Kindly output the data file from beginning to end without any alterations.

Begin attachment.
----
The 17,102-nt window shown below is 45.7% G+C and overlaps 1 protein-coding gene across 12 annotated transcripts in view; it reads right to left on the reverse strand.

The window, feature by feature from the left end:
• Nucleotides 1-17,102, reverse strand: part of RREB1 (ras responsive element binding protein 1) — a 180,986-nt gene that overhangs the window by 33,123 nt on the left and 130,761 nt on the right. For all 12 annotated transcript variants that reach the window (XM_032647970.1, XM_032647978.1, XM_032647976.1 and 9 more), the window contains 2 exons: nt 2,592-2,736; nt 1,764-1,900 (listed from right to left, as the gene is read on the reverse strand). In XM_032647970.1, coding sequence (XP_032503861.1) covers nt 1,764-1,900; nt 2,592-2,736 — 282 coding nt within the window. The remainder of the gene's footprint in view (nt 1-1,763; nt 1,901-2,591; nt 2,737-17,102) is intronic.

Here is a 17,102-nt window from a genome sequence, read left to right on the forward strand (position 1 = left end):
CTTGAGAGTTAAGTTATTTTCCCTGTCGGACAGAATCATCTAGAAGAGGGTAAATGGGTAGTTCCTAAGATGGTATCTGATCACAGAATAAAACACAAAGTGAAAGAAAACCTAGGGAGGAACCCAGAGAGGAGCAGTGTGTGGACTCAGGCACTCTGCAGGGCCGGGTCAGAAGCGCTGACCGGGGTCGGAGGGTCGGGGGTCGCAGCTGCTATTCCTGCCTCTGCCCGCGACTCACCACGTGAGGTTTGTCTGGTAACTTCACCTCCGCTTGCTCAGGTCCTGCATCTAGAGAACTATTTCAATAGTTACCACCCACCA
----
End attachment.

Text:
The 17,102-nt window shown below is 45.7% G+C and overlaps 1 protein-coding gene across 12 annotated transcripts in view; it reads right to left on the reverse strand.

The window, feature by feature from the left end:
• Nucleotides 1-17,102, reverse strand: part of RREB1 (ras responsive element binding protein 1) — a 180,986-nt gene that overhangs the window by 33,123 nt on the left and 130,761 nt on the right. For all 12 annotated transcript variants that reach the window (XM_032647970.1, XM_032647978.1, XM_032647976.1 and 9 more), the window contains 2 exons: nt 2,592-2,736; nt 1,764-1,900 (listed from right to left, as the gene is read on the reverse strand). In XM_032647970.1, coding sequence (XP_032503861.1) covers nt 1,764-1,900; nt 2,592-2,736 — 282 coding nt within the window. The remainder of the gene's footprint in view (nt 1-1,763; nt 1,901-2,591; nt 2,737-17,102) is intronic.

Here is a 17,102-nt window from a genome sequence, read left to right on the forward strand (position 1 = left end):
CTTGAGAGTTAAGTTATTTTCCCTGTCGGACAGAATCATCTAGAAGAGGGTAAATGGGTAGTTCCTAAGATGGTATCTGATCACAGAATAAAACACAAAGTGAAAGAAAACCTAGGGAGGAACCCAGAGAGGAGCAGTGTGTGGACTCAGGCACTCTGCAGGGCCGGGTCAGAAGCGCTGACCGGGGTCGGAGGGTCGGGGGTCGCAGCTGCTATTCCTGCCTCTGCCCGCGACTCACCACGTGAGGTTTGTCTGGTAACTTCACCTCCGCTTGCTCAGGTCCTGCATCTAGAGAACTATTTCAATAGTTACCACCCACCA